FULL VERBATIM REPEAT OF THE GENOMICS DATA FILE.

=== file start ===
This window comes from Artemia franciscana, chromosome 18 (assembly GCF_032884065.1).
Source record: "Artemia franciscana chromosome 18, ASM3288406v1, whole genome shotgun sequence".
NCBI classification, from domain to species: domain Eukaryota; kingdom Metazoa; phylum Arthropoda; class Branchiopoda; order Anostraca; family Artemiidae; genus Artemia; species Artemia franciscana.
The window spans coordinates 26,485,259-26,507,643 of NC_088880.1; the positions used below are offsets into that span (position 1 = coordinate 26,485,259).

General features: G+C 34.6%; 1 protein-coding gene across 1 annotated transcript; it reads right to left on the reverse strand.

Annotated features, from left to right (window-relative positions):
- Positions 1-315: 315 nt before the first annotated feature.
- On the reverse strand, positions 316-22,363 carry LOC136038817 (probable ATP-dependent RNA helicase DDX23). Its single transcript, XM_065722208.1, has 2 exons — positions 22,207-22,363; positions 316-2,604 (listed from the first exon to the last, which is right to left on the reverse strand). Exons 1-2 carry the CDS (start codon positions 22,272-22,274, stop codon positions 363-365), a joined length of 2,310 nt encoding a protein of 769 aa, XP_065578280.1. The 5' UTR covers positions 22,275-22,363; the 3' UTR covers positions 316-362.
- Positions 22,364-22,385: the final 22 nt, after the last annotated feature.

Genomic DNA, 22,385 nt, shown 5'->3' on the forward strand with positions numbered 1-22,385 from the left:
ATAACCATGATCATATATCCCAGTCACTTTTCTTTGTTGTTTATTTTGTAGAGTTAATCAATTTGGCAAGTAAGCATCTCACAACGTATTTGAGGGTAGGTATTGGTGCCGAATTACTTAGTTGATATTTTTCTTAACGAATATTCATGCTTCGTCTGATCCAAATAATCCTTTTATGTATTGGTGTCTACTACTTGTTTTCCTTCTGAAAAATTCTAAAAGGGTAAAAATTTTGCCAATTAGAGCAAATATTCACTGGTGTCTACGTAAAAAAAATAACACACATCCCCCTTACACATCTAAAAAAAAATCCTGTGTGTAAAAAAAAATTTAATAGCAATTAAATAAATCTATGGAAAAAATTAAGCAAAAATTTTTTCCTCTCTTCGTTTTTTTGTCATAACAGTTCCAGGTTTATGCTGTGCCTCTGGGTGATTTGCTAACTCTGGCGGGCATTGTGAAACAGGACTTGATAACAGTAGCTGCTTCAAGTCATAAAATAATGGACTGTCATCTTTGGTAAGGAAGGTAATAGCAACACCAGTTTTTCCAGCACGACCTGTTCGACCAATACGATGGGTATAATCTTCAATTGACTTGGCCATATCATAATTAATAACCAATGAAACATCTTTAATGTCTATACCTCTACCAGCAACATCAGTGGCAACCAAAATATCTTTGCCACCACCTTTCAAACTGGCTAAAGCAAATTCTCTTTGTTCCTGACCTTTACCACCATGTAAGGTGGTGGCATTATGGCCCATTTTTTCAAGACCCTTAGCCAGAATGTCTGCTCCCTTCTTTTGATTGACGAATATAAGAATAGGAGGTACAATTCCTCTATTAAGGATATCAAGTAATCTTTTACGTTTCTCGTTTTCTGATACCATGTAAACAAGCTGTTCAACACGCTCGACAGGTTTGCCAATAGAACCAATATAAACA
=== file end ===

This window comes from Artemia franciscana, chromosome 18 (assembly GCF_032884065.1).
Source record: "Artemia franciscana chromosome 18, ASM3288406v1, whole genome shotgun sequence".
NCBI classification, from domain to species: domain Eukaryota; kingdom Metazoa; phylum Arthropoda; class Branchiopoda; order Anostraca; family Artemiidae; genus Artemia; species Artemia franciscana.
The window spans coordinates 26,485,259-26,507,643 of NC_088880.1; the positions used below are offsets into that span (position 1 = coordinate 26,485,259).

General features: G+C 34.6%; 1 protein-coding gene across 1 annotated transcript; it reads right to left on the reverse strand.

Annotated features, from left to right (window-relative positions):
- Positions 1-315: 315 nt before the first annotated feature.
- On the reverse strand, positions 316-22,363 carry LOC136038817 (probable ATP-dependent RNA helicase DDX23). Its single transcript, XM_065722208.1, has 2 exons — positions 22,207-22,363; positions 316-2,604 (listed from the first exon to the last, which is right to left on the reverse strand). Exons 1-2 carry the CDS (start codon positions 22,272-22,274, stop codon positions 363-365), a joined length of 2,310 nt encoding a protein of 769 aa, XP_065578280.1. The 5' UTR covers positions 22,275-22,363; the 3' UTR covers positions 316-362.
- Positions 22,364-22,385: the final 22 nt, after the last annotated feature.

Genomic DNA, 22,385 nt, shown 5'->3' on the forward strand with positions numbered 1-22,385 from the left:
ATAACCATGATCATATATCCCAGTCACTTTTCTTTGTTGTTTATTTTGTAGAGTTAATCAATTTGGCAAGTAAGCATCTCACAACGTATTTGAGGGTAGGTATTGGTGCCGAATTACTTAGTTGATATTTTTCTTAACGAATATTCATGCTTCGTCTGATCCAAATAATCCTTTTATGTATTGGTGTCTACTACTTGTTTTCCTTCTGAAAAATTCTAAAAGGGTAAAAATTTTGCCAATTAGAGCAAATATTCACTGGTGTCTACGTAAAAAAAATAACACACATCCCCCTTACACATCTAAAAAAAAATCCTGTGTGTAAAAAAAAATTTAATAGCAATTAAATAAATCTATGGAAAAAATTAAGCAAAAATTTTTTCCTCTCTTCGTTTTTTTGTCATAACAGTTCCAGGTTTATGCTGTGCCTCTGGGTGATTTGCTAACTCTGGCGGGCATTGTGAAACAGGACTTGATAACAGTAGCTGCTTCAAGTCATAAAATAATGGACTGTCATCTTTGGTAAGGAAGGTAATAGCAACACCAGTTTTTCCAGCACGACCTGTTCGACCAATACGATGGGTATAATCTTCAATTGACTTGGCCATATCATAATTAATAACCAATGAAACATCTTTAATGTCTATACCTCTACCAGCAACATCAGTGGCAACCAAAATATCTTTGCCACCACCTTTCAAACTGGCTAAAGCAAATTCTCTTTGTTCCTGACCTTTACCACCATGTAAGGTGGTGGCATTATGGCCCATTTTTTCAAGACCCTTAGCCAGAATGTCTGCTCCCTTCTTTTGATTGACGAATATAAGAATAGGAGGTACAATTCCTCTATTAAGGATATCAAGTAATCTTTTACGTTTCTCGTTTTCTGATACCATGTAAACAAGCTGTTCAACACGCTCGACAGGTTTGCCAATAGAACCAATATAAACA